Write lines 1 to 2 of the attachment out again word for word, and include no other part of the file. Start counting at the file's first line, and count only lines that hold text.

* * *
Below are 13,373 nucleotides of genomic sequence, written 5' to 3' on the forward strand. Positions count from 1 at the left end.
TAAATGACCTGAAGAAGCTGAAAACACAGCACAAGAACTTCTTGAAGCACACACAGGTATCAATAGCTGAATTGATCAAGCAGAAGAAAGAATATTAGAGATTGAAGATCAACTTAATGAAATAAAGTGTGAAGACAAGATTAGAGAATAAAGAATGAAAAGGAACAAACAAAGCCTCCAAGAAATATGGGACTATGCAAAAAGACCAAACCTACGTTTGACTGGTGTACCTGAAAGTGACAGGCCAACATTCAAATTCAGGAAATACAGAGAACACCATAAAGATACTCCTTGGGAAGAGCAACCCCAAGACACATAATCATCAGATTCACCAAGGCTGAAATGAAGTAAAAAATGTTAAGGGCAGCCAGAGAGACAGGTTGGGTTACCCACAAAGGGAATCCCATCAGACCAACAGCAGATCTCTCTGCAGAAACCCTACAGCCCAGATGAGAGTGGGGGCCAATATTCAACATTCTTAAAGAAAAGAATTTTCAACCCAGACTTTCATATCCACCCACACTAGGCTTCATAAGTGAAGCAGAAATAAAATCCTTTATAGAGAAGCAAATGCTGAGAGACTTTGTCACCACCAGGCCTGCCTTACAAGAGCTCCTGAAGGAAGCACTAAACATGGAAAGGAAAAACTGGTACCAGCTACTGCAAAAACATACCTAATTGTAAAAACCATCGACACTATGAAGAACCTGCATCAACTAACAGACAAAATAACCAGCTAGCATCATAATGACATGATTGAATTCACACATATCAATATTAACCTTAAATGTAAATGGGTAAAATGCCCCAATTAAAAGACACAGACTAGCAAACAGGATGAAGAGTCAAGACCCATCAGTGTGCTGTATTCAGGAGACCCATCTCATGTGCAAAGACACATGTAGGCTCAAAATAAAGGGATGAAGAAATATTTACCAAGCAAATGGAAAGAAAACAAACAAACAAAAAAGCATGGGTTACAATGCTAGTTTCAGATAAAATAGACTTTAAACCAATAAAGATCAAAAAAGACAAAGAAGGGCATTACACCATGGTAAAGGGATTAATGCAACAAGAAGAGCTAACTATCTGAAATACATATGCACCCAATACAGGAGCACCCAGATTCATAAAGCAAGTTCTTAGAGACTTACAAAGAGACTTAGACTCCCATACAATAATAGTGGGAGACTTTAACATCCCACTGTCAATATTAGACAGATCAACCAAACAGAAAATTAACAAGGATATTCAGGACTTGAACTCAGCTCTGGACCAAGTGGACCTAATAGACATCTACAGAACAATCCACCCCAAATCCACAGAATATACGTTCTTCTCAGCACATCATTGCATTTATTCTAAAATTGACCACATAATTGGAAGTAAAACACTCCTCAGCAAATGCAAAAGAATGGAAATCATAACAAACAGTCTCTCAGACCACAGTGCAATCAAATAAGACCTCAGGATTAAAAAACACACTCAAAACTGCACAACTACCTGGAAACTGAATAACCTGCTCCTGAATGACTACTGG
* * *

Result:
Below are 13,373 nucleotides of genomic sequence, written 5' to 3' on the forward strand. Positions count from 1 at the left end.
TAAATGACCTGAAGAAGCTGAAAACACAGCACAAGAACTTCTTGAAGCACACACAGGTATCAATAGCTGAATTGATCAAGCAGAAGAAAGAATATTAGAGATTGAAGATCAACTTAATGAAATAAAGTGTGAAGACAAGATTAGAGAATAAAGAATGAAAAGGAACAAACAAAGCCTCCAAGAAATATGGGACTATGCAAAAAGACCAAACCTACGTTTGACTGGTGTACCTGAAAGTGACAGGCCAACATTCAAATTCAGGAAATACAGAGAACACCATAAAGATACTCCTTGGGAAGAGCAACCCCAAGACACATAATCATCAGATTCACCAAGGCTGAAATGAAGTAAAAAATGTTAAGGGCAGCCAGAGAGACAGGTTGGGTTACCCACAAAGGGAATCCCATCAGACCAACAGCAGATCTCTCTGCAGAAACCCTACAGCCCAGATGAGAGTGGGGGCCAATATTCAACATTCTTAAAGAAAAGAATTTTCAACCCAGACTTTCATATCCACCCACACTAGGCTTCATAAGTGAAGCAGAAATAAAATCCTTTATAGAGAAGCAAATGCTGAGAGACTTTGTCACCACCAGGCCTGCCTTACAAGAGCTCCTGAAGGAAGCACTAAACATGGAAAGGAAAAACTGGTACCAGCTACTGCAAAAACATACCTAATTGTAAAAACCATCGACACTATGAAGAACCTGCATCAACTAACAGACAAAATAACCAGCTAGCATCATAATGACATGATTGAATTCACACATATCAATATTAACCTTAAATGTAAATGGGTAAAATGCCCCAATTAAAAGACACAGACTAGCAAACAGGATGAAGAGTCAAGACCCATCAGTGTGCTGTATTCAGGAGACCCATCTCATGTGCAAAGACACATGTAGGCTCAAAATAAAGGGATGAAGAAATATTTACCAAGCAAATGGAAAGAAAACAAACAAACAAAAAAGCATGGGTTACAATGCTAGTTTCAGATAAAATAGACTTTAAACCAATAAAGATCAAAAAAGACAAAGAAGGGCATTACACCATGGTAAAGGGATTAATGCAACAAGAAGAGCTAACTATCTGAAATACATATGCACCCAATACAGGAGCACCCAGATTCATAAAGCAAGTTCTTAGAGACTTACAAAGAGACTTAGACTCCCATACAATAATAGTGGGAGACTTTAACATCCCACTGTCAATATTAGACAGATCAACCAAACAGAAAATTAACAAGGATATTCAGGACTTGAACTCAGCTCTGGACCAAGTGGACCTAATAGACATCTACAGAACAATCCACCCCAAATCCACAGAATATACGTTCTTCTCAGCACATCATTGCATTTATTCTAAAATTGACCACATAATTGGAAGTAAAACACTCCTCAGCAAATGCAAAAGAATGGAAATCATAACAAACAGTCTCTCAGACCACAGTGCAATCAAATAAGACCTCAGGATTAAAAAACACACTCAAAACTGCACAACTACCTGGAAACTGAATAACCTGCTCCTGAATGACTACTGG